One night, mid-Nineties, after catching a great set by singer-songwriter (not yet children's music superstar) Dan Zanes at New York City's Fez, I stuck around to take in "a bit" of the next act on the bill, the still-unknown-to-me Candy Butchers. Thirty minutes later, much to my surprise and delight, I was still glued to my chair.
If you take some of the greatest guitarists of our time, the one thing they have in common is that they know their fretboard like the back of their hand. If you look at a guitarist like Joe Satriani or Steve Vai or Yngwie Malmsteen, you’ll notice how their hands just seem to dance across the fretboard without looking at it.
To some degree, your guitar solos will always sound a bit predictable to your own ear. After all, you listen to them all the time and you’re painfully familiar with your own playing style. So it sort of has the same effect that listening to a song over and over again would have.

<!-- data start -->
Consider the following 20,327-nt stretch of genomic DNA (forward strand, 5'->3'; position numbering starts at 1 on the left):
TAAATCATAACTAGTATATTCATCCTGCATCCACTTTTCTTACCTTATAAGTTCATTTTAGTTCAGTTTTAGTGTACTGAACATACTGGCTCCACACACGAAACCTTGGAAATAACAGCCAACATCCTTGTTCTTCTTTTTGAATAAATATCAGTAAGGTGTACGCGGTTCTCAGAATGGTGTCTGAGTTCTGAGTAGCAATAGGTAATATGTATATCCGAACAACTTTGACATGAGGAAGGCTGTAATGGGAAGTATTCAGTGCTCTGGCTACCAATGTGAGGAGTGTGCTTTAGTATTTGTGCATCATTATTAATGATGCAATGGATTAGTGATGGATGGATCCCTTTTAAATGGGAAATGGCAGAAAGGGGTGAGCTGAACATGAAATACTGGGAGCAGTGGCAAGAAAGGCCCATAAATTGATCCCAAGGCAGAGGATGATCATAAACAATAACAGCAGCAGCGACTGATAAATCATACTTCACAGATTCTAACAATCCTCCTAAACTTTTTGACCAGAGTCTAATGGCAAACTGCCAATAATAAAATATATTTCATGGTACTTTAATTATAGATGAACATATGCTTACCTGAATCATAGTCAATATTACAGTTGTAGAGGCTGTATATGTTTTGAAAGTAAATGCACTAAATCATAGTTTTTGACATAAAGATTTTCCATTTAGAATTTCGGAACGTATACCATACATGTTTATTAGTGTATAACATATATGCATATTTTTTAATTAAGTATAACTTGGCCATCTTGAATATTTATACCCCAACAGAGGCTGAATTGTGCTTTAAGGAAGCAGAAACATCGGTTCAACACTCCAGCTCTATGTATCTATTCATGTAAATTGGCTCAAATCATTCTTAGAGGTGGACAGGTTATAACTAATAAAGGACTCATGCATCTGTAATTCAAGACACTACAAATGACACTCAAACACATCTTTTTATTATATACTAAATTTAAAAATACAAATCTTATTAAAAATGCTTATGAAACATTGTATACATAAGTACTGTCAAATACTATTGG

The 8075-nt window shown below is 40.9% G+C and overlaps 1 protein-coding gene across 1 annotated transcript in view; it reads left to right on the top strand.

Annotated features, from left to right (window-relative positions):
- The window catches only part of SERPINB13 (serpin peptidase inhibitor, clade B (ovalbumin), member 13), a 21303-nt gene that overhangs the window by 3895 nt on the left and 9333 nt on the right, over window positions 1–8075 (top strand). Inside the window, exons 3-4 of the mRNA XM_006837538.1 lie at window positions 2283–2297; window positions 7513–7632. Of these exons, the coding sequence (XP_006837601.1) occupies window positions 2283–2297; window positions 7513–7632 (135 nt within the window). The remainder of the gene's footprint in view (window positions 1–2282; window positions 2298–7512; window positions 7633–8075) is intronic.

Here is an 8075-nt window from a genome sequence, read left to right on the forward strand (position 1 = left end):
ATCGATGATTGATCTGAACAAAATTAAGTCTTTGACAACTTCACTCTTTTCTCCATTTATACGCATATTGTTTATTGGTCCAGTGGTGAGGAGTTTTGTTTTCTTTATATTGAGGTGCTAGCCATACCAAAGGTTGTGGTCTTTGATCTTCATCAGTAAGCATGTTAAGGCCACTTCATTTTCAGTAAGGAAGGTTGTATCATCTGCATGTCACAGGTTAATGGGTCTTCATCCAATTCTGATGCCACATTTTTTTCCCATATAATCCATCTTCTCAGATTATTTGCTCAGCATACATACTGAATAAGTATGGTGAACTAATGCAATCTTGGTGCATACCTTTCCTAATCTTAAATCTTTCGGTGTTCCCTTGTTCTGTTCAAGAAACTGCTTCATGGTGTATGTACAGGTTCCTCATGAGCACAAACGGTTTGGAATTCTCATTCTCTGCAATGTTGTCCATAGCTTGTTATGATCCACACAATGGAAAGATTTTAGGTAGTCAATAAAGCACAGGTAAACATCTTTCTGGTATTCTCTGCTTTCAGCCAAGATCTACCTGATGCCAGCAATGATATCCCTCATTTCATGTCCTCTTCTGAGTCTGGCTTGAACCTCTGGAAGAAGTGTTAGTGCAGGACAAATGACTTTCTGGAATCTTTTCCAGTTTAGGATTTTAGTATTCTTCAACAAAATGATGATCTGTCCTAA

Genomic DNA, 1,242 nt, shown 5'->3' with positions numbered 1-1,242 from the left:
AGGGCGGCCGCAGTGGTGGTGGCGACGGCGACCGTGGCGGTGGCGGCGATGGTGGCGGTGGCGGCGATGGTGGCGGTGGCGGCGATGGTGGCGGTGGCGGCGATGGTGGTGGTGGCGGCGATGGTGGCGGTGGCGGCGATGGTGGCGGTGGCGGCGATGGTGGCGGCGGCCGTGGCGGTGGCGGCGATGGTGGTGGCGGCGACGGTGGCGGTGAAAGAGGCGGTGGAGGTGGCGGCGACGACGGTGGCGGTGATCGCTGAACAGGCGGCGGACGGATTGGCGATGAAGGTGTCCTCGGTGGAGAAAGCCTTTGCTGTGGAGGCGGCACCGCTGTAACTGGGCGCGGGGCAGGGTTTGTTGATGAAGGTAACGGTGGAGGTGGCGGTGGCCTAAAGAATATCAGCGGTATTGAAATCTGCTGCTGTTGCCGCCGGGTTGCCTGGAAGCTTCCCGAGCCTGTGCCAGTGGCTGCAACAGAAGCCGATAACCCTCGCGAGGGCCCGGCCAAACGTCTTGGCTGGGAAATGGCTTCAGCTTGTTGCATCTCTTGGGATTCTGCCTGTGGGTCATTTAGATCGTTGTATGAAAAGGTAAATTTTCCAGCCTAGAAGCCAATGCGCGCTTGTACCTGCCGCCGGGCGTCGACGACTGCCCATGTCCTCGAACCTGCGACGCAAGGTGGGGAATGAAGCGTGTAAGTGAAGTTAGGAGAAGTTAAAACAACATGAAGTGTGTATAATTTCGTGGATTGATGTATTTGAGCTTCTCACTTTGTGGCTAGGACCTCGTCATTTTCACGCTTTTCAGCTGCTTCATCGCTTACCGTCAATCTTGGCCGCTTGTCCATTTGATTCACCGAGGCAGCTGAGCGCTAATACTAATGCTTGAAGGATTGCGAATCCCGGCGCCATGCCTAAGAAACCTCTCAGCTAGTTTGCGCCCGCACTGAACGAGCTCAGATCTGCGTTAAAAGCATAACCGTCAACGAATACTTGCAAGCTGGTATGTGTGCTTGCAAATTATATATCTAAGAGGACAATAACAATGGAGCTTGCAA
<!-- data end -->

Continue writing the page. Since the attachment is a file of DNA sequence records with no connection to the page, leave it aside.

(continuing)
In the newest edition of "Playback," I discuss a fairly new, but incredibly innovative record: Lost In the Dream by the War On Drugs. With Gene Simmons (and so many other stars) discussing rock's demise, you might be thinking all these naysayers have a point. In 2014, where else can the guitar be taken? Where can rock go?
"I remember hearing 'Hey Jude' by Wilson Pickett and calling either Ahmet Ertegun or Tom Dowd and saying, 'Who's that guitar player?'" says Eric Clapton in the top video below. It turns out the guitar player was a 22-year-old Duane Allman, aka "Skydog."